Do I have to take Medicare?
I am a widow and on disability. I get a disability check and a Social Security widows' benefits check. I am turning 65 in 2009 and want to know if I have to have Medicare? I have no dependents.
You don't have to participate in Medicare if you don't want to. But unless you have good free or very low-cost health insurance coverage through your or your husband's former employment, it's probably a very good idea to have both Medicare Part A hospital insurance and Medicare Part B medical insurance once you turn 65. Medicare Part D prescription drug coverage is less important to enroll in immediately, especially if you don't regularly take prescription medicine. However, there's a financial penalty if you don't enroll in a Part D program when you first turn 65 but do so more than six months later.
Medicare Part A can protect you against most of the enormous cost of being hospitalized, which is something that becomes more and more likely as we get older. And since you're eligible for Social Security survivors benefits, Medicare Part A is free for you, so there's no reason not to have it. Because you already receive Social Security benefits, you will be automatically enrolled in Part A within three months of your 65th birthday.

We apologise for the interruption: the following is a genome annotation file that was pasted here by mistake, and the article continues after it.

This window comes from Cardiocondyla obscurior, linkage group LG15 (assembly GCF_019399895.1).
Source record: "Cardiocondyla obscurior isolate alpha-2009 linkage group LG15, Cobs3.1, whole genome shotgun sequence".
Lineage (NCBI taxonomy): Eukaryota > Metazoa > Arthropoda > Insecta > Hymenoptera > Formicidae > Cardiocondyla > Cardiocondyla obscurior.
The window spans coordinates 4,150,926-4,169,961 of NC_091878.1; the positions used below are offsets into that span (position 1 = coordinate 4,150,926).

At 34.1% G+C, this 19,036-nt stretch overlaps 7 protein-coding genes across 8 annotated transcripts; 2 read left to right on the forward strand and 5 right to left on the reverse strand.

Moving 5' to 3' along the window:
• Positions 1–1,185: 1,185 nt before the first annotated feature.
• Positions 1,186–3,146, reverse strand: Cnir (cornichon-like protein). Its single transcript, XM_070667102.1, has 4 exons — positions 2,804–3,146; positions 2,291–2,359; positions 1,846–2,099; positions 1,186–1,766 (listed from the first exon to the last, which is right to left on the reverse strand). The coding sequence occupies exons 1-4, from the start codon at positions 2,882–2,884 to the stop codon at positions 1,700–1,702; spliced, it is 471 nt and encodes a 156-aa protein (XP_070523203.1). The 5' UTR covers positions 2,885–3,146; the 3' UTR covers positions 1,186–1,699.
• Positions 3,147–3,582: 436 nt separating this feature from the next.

When you turn 65, you will also be automatically enrolled in Medicare Part B, which would cost you $96.40 a month. For this monthly premium, Part B covers 80 percent (and sometimes more) of the cost of most services you receive from almost any doctor, in the hospital or out, as well as all kinds of other outpatient medical care such as laboratory tests, x-rays, physical therapy, preventive screening exams, home health care, medical equipment and supplies. If you're in good health, you might be able to spend less than the Part B monthly fee for awhile, by using drop-in clinics and the like. But at some point you're likely to need more extensive medical care, and when you do, the Part B premium will seem like a great bargain.
If you decide you don't want to pay for Part B right away, you have to indicate that on the form Social Security will send you when it notifies you, near your 65th birthday, that you've been automatically enrolled. If you choose not to enroll in Medicare Part B when you're first eligible for it but later decide you want it, you'll only be able to enroll in it during an open enrollment period in the first three months of each year. Your coverage would begin on July 1 of that year. For every year after age 65 that you delayed enrolling in Part B, however, your monthly premium will be 10 percent higher.
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